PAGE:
Monday, 18 August 2014

I Shouldn't Be So Open About My Mental Health

Today, I phoned someone close to me to ask for some advice (as I have been sick with a cold and wanted to know something about treatment). The topic of mental health comes up (like it does with me fairly regularly because it is something I have become passionate about). This individual said to me "..talking about it to friends and family is one thing, but you shouldn't be so open about it online. What if a future employer sees and you don't get that job?" Well then, I wouldn't want to work for someone who doesn't want to give everyone equal opportunity. I could understand if being unhealthy in any way would affect the job (example: you can't lift a required amount of weight) but I would not want to work for anyone who saw mental illness as something "wrong".

I am currently trying to lift the stigmatism we have towards mental health; that it should be spoken about behind closed doors. I remember when I was first diagnosed, one of the first things I said was "who the hell gets diagnosed with BPD? I am so alone." Over time I realized how wrong I was and I learned others are afraid to talk about it because of two reasons:

1. The negativity that we, as a society, give mental health
2. They are afraid that they are alone in how they are thinking/feeling

A friend of mine has recently gone to see a therapist/psychiatrist and when he told me he said "I am so pathetic and weak I need help." I had to tell him EVERYONE needs help, it's just you need different help than what your brother may need, or what your cousin may need or what your best friend from third grade may need. Everyone needs some sort of help, and if they think otherwise, then they are very niave and it the time will come when they will grow up and realize. When I say help, I don't just mean mental help, I mean help with homework, help with the chores, help learning how to use a diswasher, etc. Help is a very generic word. Society has also deemed it negative, especially for men. Help actually means (according to Oxford English Dictionary: Make it easier or possible for (someone) to do something by offering them one's services or reources. Not everyone (both men and women alike) are not always given the same resources to deal with life and what it throws their way. THAT'S OKAY! That is why I know how to do "A" and you know how to do "B". Help is social, help is good, help is positive! Society hs just told people that relying on others is bad. Ask yourself (and post below, I would love to see people's responses):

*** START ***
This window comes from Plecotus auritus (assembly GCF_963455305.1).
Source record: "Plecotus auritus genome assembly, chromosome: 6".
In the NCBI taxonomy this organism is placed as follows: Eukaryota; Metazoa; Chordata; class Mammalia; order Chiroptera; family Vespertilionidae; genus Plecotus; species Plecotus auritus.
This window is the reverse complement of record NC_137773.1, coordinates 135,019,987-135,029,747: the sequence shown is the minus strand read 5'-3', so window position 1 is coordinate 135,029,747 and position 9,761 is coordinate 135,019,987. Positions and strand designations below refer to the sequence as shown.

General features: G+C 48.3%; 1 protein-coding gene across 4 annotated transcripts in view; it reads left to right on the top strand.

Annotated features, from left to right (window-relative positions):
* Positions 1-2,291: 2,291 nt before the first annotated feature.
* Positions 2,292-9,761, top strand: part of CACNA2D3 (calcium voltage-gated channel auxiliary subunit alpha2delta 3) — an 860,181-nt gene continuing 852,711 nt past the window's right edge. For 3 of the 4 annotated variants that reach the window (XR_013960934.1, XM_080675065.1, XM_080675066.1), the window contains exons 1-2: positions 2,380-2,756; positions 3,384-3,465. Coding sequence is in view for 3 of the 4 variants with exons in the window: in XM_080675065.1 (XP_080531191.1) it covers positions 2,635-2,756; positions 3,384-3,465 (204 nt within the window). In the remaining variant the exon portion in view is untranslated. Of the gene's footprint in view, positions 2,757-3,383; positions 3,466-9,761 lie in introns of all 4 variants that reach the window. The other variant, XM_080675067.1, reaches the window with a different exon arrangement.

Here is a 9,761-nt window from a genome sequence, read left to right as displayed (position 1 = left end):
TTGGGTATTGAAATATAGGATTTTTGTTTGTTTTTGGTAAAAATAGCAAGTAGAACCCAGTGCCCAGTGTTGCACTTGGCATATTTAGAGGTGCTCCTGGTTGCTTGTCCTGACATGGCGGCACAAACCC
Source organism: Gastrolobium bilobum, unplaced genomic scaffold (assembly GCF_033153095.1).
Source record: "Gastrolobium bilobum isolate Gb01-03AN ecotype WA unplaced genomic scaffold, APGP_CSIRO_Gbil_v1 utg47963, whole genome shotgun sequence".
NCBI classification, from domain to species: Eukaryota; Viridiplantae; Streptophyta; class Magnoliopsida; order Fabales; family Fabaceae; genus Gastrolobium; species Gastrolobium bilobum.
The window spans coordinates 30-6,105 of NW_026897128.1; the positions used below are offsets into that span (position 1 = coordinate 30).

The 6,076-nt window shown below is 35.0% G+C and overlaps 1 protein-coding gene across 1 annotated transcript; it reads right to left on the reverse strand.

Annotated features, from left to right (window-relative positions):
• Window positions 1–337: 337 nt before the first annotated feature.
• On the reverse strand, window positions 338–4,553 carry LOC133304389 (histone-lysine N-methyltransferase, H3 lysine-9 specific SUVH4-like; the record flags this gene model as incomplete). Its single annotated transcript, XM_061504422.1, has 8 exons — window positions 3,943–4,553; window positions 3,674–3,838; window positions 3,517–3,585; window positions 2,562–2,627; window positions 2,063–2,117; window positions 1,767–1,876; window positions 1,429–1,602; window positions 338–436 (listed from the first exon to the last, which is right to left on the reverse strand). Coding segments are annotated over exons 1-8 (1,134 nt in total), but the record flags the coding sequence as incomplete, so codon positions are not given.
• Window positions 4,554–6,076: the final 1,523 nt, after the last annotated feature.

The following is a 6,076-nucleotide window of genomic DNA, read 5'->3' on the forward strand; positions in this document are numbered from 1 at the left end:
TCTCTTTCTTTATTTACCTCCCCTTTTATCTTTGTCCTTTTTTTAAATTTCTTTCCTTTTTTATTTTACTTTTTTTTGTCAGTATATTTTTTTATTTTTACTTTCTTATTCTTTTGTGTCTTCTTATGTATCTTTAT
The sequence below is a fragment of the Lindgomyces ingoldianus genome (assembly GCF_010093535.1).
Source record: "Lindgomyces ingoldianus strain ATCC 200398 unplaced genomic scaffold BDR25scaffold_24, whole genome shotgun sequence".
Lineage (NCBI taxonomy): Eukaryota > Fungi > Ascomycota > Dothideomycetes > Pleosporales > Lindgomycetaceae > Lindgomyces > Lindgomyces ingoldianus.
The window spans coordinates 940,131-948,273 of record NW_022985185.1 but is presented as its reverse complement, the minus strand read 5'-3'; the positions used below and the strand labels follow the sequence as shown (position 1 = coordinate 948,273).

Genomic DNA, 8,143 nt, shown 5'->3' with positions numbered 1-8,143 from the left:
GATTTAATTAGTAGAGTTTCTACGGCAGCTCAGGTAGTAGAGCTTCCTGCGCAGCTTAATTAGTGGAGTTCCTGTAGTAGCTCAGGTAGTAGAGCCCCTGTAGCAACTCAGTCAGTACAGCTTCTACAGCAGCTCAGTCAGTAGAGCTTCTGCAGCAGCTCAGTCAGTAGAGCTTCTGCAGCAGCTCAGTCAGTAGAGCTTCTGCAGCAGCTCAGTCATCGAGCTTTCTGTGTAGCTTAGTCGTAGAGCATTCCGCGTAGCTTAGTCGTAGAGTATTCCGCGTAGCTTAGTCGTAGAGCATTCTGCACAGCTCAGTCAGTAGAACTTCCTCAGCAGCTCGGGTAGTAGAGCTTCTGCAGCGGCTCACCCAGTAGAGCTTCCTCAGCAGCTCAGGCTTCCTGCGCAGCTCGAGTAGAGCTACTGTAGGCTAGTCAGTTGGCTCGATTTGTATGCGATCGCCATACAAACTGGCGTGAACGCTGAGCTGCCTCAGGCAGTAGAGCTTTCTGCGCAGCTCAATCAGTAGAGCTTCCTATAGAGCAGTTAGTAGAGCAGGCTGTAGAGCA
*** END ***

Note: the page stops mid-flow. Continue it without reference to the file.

Why is needing help bad? 

We are told that being social is good; it helps eliviate depression, feelings of lonliness and helps teach us things. So getting "help" is a form of being social. It is asking other's their thoughts, feelings, opinions, likes, dislikes, what they agree on and what they disagree on. Help is what we do when we meet new people, talk about ourselves to one another, to teach.

To go back to my statement before defining what help is and why it is good, if I am trying to help lift the stigmatism against mental health, then why should I be quiet about it? That would be renforcing the stigmatism. As I said to both friends (the one who needed help and the one who said I should keep quiet) "Change does not happen if you keep doing the same thing day in and day out. Change happens when you change. You can not change the world without changing yourself." I stand by this. Change does not happen unless WE change! I also said to them "The way our society looks at mental health is how we have (previously and currenlty still in some places and people) look at gay people; they are "bad". It is how we looked at (and again, some places and people still look at) coloured people, Aboriginals, Asians, etc, they are "bad". Those individuals could not help how they feel about a certain gender, how they were born a certain colour, race, etc. yet we still say they are "bad" for being that way. Just like those with mental health. They are "bad" and yet, they can not help that the stress they dealt with caused a trigger to go off that had them be diagnosed with schizophrenia, or that they were born with a chemical imbalance that gave them austism. So why do we still look at it as "bad". Same idea, all these individuals can not help how they were born/created and yet, they are "bad". Why?" And a silence was my answer on the other end. The sentence of "What if a future employer see this, and you don't get the job?" was the response to follow that silence. My answers stays "If someone or some compnay decides that people with certain illnesses are not to be treated as equals, then fine. I do not wish to work for them. Everyone, whether they are black, white, yellow, red, phsyically healthy or unhealthy, mentally healthy or unhealthy, gay, straight, transgendered, etc. has a right to be treated with respect and love because they are a living being."

This is how I feel and I will stand by it until the day I die. If somone has wronged you because of their ignorance and refusal to see any other way but their own, or because they are just jerks, remember "They are not against you, they are merely for themselves." Being a certain way makes them feel better, just tell them you do not agree with their way of thinking, if they ask, elaborate. However, do not meet hate with hate EVER! Hatred brings hatred, love brings love. Remember this.

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